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Karina L. Cowperthwaite ’23 Profile: Can Anyone Be ‘Legally Blonde’?

Karina L. Cowperthwaite '23 is the director of the Asian Student Arts Project's production of "Legally Blonde" this semester.
Karina L. Cowperthwaite '23 is the director of the Asian Student Arts Project's production of "Legally Blonde" this semester. By Courtesy of Nile Scott Studios
By Anya B. Cheng, Contributing Writer

In eighth grade, Karina L. Cowperthwaite ’23 was what she affectionately called “a little Delta Nu” in the ensemble of her high school’s production of “Legally Blonde.” Now, seven years later, she’s the director of Harvard’s production of the musical, which is a month out from opening night. This time, she has the power to stage the show in a new way: with a fully pan-Asian cast, acting on a stage coded for Asian identities.

Cowperthwaite became heavily involved in the arts from her first days at Harvard, acting in several productions and eventually proctoring the First-Year Arts Program. She was excited to find that college theater allowed her to explore her own artistic vision and learn from her peers’ ideas. “In high school, our drama teacher was the director, we had a professional set designer... and students were just kind of in it,” Cowperthwaite said. “Versus here, students direct the show.”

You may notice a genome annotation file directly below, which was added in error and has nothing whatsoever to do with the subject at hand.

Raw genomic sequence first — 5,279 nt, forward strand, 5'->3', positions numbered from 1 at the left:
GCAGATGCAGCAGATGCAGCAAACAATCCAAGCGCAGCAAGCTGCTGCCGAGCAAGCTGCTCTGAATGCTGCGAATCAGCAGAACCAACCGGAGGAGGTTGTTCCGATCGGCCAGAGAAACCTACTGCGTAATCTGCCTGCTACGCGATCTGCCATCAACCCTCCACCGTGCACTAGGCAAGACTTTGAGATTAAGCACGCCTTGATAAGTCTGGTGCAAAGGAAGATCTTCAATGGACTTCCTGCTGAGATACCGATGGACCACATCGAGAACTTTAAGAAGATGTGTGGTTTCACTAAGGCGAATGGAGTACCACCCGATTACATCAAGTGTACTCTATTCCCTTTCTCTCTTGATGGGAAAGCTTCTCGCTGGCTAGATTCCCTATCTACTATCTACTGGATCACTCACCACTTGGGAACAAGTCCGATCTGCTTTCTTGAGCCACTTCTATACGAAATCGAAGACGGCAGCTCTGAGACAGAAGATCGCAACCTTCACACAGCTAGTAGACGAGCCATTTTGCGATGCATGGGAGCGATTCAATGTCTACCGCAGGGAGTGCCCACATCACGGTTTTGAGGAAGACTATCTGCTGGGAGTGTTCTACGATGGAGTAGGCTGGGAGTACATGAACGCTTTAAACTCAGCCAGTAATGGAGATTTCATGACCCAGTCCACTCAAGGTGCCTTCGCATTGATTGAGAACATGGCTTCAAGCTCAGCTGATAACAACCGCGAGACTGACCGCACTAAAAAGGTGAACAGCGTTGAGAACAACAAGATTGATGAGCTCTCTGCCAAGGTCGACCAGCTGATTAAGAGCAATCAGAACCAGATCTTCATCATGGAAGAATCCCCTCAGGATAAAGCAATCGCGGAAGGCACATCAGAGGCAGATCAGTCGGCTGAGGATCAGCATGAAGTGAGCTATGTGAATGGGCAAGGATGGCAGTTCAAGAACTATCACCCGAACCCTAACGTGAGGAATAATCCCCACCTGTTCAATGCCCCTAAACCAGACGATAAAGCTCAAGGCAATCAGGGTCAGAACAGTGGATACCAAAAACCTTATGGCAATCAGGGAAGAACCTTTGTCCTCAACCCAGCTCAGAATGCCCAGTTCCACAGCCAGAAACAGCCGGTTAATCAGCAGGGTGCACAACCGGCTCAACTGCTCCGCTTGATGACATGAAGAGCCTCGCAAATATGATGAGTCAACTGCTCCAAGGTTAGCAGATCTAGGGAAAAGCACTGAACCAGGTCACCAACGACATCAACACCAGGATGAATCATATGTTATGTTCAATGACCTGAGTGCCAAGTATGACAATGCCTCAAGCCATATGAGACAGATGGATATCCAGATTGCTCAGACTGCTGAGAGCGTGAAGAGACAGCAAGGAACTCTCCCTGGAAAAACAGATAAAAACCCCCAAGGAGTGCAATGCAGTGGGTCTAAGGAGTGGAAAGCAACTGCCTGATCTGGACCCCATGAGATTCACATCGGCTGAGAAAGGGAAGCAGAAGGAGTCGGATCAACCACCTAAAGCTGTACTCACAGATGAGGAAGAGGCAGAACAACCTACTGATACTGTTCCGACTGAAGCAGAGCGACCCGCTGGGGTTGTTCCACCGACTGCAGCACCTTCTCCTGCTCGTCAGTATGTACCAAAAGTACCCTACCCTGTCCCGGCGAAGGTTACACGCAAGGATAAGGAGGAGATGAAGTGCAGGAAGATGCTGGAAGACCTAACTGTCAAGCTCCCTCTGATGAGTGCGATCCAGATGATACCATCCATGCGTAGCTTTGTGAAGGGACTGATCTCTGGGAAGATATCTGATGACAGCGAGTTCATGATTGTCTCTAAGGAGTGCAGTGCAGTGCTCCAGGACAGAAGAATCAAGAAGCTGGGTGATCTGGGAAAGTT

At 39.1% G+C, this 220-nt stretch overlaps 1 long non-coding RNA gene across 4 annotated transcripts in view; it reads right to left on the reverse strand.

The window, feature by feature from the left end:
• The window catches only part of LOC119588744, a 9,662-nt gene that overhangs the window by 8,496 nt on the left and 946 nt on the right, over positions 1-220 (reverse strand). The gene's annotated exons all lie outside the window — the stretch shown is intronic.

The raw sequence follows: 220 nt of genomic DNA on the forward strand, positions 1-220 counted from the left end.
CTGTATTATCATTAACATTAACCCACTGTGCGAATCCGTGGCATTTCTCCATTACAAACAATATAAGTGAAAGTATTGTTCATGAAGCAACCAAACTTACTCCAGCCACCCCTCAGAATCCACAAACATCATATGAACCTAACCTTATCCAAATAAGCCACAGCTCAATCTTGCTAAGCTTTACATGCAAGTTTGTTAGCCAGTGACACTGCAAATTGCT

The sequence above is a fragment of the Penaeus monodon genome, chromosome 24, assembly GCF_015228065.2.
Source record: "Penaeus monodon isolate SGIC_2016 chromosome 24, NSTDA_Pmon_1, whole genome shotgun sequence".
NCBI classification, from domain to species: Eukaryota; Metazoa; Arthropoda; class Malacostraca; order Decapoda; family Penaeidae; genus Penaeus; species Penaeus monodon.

College also gave her the chance to more deeply explore the intersection between her art and her identity, especially through Harvard’s Asian Student Arts Project, of which she is now co-president. “I never used to put my identity and theater together,” Cowperthwaite said. “I sort of kept them separate, because a lot of theater is not written for people who look like me.” Now, she believes that uniting both aspects of her identity is crucial: “Through meeting other people who are passionate about going into theater professionally, I realized that your identity and what makes you different is actually really powerful, and [art] is inextricably linked to identity.”